BJCP Overall Summary of Sweet Stout: (full description here)
“A very dark, sweet, full-bodied, slightly roasty ale. Often tastes like sweetened espresso.”
So, as I mentioned in my previous post, the BJCP, or Beer Judge Certification Program, publishes a list of beer style guidelines that is apparently about to change. As I hit “publish” on my last Style Study, I happened to check some old tweets from the BJCP and came across a brand new draft of BJCP beer styles on the verge of being published. The new guidelines were still in draft form this summer, and as far as I can tell haven’t been finalized.
So, I am going to continue operating my Style Study series under the assumption that there are six types of stouts; Dry, Sweet, Oatmeal, American, Foreign Extra, and Russian Imperial. I covered Dry Stouts last, so this time I’ll be focusing on Sweet.
Also called a Milk Stout, the Sweet Stout is currently classified as style number 13B within the BJCP guidelines. They often contains lactose, or another unfermentable sugar (meaning that the sugar will remain intact as a sweet flavor in the beer, untouched by fermentable sugar-craving yeasts).
IBUs: 20 – 40
SRM: 30 – 40°
ABV: 4 – 6%
Left Hand Milk Stout Nitro (Left Hand Brewing Company)
Left Hand Milk Stout (Left Hand Brewing Company)
Running Man Milk Stout (Flesk Brewing Company)
Milk Chocolate Stout (4 Hands Brewing)
Young’s Double Chocolate Stout (Wells and Young’s Brewing Company)
Neapolitan Stout (Saugatuck Brewing Company)
All six of the stouts I tasted ranged from very dark brown to black. All were opaque with amber to garnet highlights.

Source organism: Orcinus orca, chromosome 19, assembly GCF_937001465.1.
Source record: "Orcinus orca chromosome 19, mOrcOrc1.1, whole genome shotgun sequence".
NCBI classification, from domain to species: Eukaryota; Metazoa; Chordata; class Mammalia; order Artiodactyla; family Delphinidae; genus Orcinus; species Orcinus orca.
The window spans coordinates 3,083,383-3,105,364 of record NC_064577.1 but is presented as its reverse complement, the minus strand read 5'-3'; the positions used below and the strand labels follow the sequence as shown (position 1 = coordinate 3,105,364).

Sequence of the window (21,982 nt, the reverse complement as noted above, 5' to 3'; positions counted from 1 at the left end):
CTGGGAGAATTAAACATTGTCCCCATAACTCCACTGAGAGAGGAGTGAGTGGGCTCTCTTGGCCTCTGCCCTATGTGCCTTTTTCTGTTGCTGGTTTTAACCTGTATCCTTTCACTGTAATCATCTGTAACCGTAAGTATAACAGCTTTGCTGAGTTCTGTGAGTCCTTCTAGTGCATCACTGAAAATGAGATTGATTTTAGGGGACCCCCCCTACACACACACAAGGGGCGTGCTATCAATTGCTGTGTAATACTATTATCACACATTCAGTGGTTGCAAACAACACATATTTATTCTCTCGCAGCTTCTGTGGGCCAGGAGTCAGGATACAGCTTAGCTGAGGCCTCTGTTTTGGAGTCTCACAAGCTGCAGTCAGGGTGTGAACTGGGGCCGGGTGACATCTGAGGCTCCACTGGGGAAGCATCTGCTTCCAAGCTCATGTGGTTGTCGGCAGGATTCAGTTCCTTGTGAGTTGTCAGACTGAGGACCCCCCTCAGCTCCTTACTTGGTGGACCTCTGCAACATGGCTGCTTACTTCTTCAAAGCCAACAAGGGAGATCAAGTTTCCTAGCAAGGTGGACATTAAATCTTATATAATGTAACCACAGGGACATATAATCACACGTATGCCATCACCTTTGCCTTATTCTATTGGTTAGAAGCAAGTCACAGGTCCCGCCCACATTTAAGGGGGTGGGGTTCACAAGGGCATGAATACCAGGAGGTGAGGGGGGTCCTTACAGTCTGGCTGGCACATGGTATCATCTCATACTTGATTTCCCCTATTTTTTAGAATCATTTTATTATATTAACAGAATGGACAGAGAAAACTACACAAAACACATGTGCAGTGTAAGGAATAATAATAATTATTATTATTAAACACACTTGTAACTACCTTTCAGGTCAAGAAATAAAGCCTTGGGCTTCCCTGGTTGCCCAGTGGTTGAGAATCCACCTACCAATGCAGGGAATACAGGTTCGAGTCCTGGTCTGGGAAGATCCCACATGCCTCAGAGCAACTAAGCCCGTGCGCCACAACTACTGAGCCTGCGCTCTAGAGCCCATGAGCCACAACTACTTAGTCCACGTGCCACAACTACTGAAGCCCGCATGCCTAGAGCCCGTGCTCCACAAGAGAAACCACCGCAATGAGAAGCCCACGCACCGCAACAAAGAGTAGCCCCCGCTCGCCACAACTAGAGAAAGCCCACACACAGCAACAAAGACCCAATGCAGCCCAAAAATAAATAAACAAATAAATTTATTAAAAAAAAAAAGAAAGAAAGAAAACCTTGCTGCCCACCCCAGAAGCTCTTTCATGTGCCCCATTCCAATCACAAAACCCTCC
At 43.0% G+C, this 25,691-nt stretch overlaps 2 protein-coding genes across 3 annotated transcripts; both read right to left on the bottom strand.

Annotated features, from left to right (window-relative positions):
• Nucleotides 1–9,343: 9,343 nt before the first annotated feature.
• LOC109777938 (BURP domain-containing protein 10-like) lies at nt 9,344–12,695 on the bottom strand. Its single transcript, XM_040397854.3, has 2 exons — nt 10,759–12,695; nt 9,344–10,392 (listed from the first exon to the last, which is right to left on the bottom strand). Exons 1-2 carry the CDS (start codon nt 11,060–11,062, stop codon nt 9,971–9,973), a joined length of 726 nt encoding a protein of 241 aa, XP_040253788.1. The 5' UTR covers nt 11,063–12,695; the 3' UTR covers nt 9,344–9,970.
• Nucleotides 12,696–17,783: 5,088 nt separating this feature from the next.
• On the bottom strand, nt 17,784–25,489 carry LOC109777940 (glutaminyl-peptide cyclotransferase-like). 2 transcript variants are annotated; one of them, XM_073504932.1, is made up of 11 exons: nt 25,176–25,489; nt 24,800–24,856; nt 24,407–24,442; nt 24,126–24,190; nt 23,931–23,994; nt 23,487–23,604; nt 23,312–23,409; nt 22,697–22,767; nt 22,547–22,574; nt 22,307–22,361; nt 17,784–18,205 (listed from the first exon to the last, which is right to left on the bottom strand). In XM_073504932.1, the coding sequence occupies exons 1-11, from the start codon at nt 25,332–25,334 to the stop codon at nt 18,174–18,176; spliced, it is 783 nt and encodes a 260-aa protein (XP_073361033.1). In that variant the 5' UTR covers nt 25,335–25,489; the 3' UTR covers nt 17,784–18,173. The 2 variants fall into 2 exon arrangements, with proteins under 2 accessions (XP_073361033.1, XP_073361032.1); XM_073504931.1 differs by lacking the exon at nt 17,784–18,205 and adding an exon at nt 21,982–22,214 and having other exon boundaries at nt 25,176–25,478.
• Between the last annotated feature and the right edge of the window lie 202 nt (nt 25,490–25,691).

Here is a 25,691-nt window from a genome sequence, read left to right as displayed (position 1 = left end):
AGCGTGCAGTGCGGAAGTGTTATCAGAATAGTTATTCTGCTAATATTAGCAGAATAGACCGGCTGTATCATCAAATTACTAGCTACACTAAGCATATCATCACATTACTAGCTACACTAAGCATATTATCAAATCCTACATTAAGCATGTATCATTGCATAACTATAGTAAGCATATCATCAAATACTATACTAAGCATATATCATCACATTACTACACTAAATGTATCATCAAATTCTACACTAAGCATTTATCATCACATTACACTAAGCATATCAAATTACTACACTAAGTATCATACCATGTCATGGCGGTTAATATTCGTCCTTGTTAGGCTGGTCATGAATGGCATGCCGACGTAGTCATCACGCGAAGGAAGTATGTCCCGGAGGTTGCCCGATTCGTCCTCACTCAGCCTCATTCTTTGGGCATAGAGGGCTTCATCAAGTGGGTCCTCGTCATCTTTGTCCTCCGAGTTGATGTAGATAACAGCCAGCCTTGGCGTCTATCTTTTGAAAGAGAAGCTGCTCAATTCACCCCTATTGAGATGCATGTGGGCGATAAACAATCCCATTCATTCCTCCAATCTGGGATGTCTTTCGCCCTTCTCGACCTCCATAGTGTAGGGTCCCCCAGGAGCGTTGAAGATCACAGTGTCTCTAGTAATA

Aroma-wise, the 4 Hands Milk Chocolate Stout was an amazing, chocolately experience; the scent of melted milk chocolate climbed right out of my glass and into my nostrils immediately. Both the Running Man (Flesk) and the Neapolitan (Saugatuck) had very pronounced berry flavors; Running Man’s strawberry smell actually caused me to mistake it for the pink-labeled Neapolitan, while the Neapolitan had an unexpected blackberry aroma.
All six were medium to very full-bodied with super creamy mouthfeels (or is it mouthfeelings? I don’t know about yours, but my mouth can be rather sensitive.). Running Man had the creamiest mouthfeel by leaps and bounds. Its bubbles seemed to fill every crevice between my teeth.
In terms of standout flavors, the blackberry aroma in the Neapolitan translated directly to a relatively strong blackberry jam flavor with subtle roasted cocoa flavors trying to peek through. (It actually reminded me very much of the jelly flavor achieved in Chicago-based Spiteful Brewing’s God Damn Peanut Butter and Jelly Pigeon Porter.) The Left Hand Milk Stout was expertly balanced and tasted exactly as the BJCP description designated, like a sweetened coffee beverage. I have to say that the Young’s Double Chocolate Stout had a deceiving name–I personally did not find it to be very chocolatey. Instead, it was very light and had a light roasted coffee and drying cocoa aftertaste. On the contrary, the 4 Hands Milk Chocolate Stout was incredibly chocolatey, but had a lightweight finish reminiscent of hot cocoa.
My favorite was Flesk’s Running Man Milk Stout. It was uniquely fruity in aroma, with scents of vanilla bean, cream, and chocolate. Its uber-creamy mouthfeel was amazing and it had some great depth in terms of layers of flavor; cocoa, cream, vanilla, fruity esters, chocolate, drying cocoa, and roasted grains. The only oddity about Running Man is that this beauty is 7% ABV, so it’s technically a bit boozy for a milk stout. (I’m not complaining, but to my husband’s point, “maybe you just don’t like milk stouts.”)